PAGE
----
“On The Knocking at the Gate” (1823) is the title of a celebrated essay (it’s below) by Thomas De Quincy (1785-1859) about an event that happens in Act 2 scene 2 of Macbeth. The Macbeths have just murdered King Duncan. Macbeth is horrified by what he has done, his wife less so. Lady Macbeth takes the daggers which he has neglected to leave at the scene of the crime to “gild the faces of the grooms” so as to make them seem responsible for the murder. She leaves and a knocking is heard. She returns and more knocking is heard. Just before the scene ends still more knocking. The next scene moves to the drunken Porter complaining about the knocking. After a succession of knockings at the gate he opens it and admits Macduff and Lennox.
De Quincy essay refers to two groups of murders (The Ratcliff Highway murders of 1812) allegedly committed by John Williams which was said to include a knocking at the door which made him think about Shakespeare’s knocking. He considers the murderer’s feelings during the commission of his awful deed.
But in the murderer, such a murderer as a poet will condescend to, there must be raging some great storm of passion jealousy, ambition, vengeance, hatred which will create a hell within him; and into this hell we are to look.
We were to be made to feel that the human nature, i.e., the divine nature of love and mercy, spread through the hearts of all creatures, and seldom utterly withdrawn from man was gone, vanished, extinct? and that the fiendish nature had taken its place.
Hence it is, that, when the deed is done, when the work of darkness is perfect, then the world of darkness passes away like a pageantry in the clouds: the knocking at the gate is heard; and it makes known audibly that the reaction has commenced: the human has made its reflux upon the fiendish; the pulses of life are beginning to beat again; and the re-establishment of the goings-on of the world in which we live, first makes us profoundly sensible of the awful parenthesis that had suspended them.
To De Quincy, the knocking signifies the return from the dark world of evil to normality. He provides an explanation for the knocking that ends the murder scene and the mundane knocking that irritates the Porter, in the following scene, that goes beyond the matter of fact. His insight into the dramaturgy is believed to be the first, or one of the first, psychological interpretations of Shakespeare’s unique depiction of human behavior and motivations.
Now consider Verdi’s use of the knocking after Duncan’s murder. The knocking occurs just twice, first in triplicate and then in two pairs. They initiate the end of the first act rather than being in the second as in the play. There is no scene with the Porter who does not appear in the opera. Thus, there is no explanation for the knocking other than its dramatic effect as there is no one at the gate. Banquo and Macduff enter after the Macbeths have left. The former discovers Duncan’s corpse. The Macbeths return and feign horror at the bloody deed along with the chorus. The act ends in a glorious ensemble which captures the impact of the murder on the Scottish court and the cynicism of the evil duo responsible for the crime. Here the knocking is not a relief from murder, but rather an awful comment on it. Its effect is like a sledgehammer of doom. Too bad De Quincy never commented on the opera. He lived long enough to have attended a performance of the first version of the opera which like the second depicts the knocking.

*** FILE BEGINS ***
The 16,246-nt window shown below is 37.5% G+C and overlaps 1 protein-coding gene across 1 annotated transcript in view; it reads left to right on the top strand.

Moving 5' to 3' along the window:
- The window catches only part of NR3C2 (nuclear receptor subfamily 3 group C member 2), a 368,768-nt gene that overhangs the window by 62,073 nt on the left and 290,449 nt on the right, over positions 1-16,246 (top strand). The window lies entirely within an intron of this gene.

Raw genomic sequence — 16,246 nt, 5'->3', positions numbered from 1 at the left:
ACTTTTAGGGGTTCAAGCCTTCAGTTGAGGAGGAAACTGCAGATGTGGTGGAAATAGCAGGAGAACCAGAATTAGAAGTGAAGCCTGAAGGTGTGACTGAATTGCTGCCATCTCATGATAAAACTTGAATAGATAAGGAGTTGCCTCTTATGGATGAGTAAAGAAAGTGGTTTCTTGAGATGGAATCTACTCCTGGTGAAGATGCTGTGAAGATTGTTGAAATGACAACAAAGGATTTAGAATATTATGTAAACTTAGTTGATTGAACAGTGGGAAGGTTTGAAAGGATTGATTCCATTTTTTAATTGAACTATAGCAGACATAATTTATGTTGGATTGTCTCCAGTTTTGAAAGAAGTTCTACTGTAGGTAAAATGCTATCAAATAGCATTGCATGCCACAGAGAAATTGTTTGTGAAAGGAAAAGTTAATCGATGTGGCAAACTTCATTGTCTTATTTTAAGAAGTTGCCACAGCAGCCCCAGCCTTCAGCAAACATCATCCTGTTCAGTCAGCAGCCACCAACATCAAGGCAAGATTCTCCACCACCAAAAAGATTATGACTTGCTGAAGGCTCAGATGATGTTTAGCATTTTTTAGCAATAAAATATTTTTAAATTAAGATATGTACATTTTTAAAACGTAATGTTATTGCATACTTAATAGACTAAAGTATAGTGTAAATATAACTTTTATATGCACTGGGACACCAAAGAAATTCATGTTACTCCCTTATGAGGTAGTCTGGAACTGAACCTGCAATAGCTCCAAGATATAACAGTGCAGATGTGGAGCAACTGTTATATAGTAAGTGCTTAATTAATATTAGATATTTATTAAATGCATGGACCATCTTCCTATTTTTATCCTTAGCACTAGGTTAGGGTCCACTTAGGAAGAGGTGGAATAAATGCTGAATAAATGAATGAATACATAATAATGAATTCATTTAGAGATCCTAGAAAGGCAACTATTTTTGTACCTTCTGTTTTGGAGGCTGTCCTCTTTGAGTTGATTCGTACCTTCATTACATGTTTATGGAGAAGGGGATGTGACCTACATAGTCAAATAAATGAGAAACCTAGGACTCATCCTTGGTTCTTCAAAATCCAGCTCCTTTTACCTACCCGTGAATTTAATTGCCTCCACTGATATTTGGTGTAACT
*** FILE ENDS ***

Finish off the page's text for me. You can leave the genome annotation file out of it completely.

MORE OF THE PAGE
The knocking and the finale to Act 1 powerfully conducted by Riccardo Muti are linked below. The pertinent text follows the link.
Macbeth Knocking at the gate and Act1 finale
His spirit is trembling, struggling and raving.
Who would ever call him the unconquered man he was?
Take the knife back there.
Smear his guards with blood
so that they will be accused.
I go there? I cannot go back in!
Give me the knife.
She takes the knife from Macbeth’s hands and goes into the King’s chambers. There is loud knocking at the castle gate.
Every noise alarms me!
Oh, this hand!
The ocean could not
wash my hands clean!
See! My hands are stained too.
A sprinkle of water and they will be c1ean again.
The deed too will pass into oblivion.
There is more knocking
Do you hear? They’re knocking louder.
Come away! We must remove
all suspicion from the murderer.
Be yourself, Macbeth. Have courage!
Don’t be defeated by fear.
Oh, if only I could wipe my crime
from my mind!
O murdered King, if only I could
rouse you from your deep sleep.
Lady Macbeth drags him off.
Macduff and Banquo.
The King ordered me to waken him early,
and it is already late.
Wait here for me, Banquo.
He goes into the King’s chamber.
Oh what an awful night!
Mourning voices were heard
in the blind air, voices of death.
The bird of ill omen moaned gloomily
and the earth was felt to shake.
coming back appalled
Horror! Horror! Horror!
What has happened?
see for yourself.
I cannot say it!
Banquo rushes into the King’s chamber
Hurry! Ho there!
Everyone come here!
Macbeth, Lady Macbeth, her Gentlewoman, Malcolm and servants all enter.
MACBETH and LADY MACBETH
What sudden confusion!
coming back, stunned
We are lost!
What is it? Speak!
What has happened?
King Duncan has been murdered!
Open your mouth, hell
and swallow all creation in your womb.
Heaven, let your flames fall
on the unknown, detestable murderer.
God, you can look into our hearts,
aid us, we trust in you alone.
We look to you for light and counsel
to tear through the veil of darkness.
Deadly castigator let your formidable,
ready anger take the villain
and mark his head as you marked
that of the first murderer.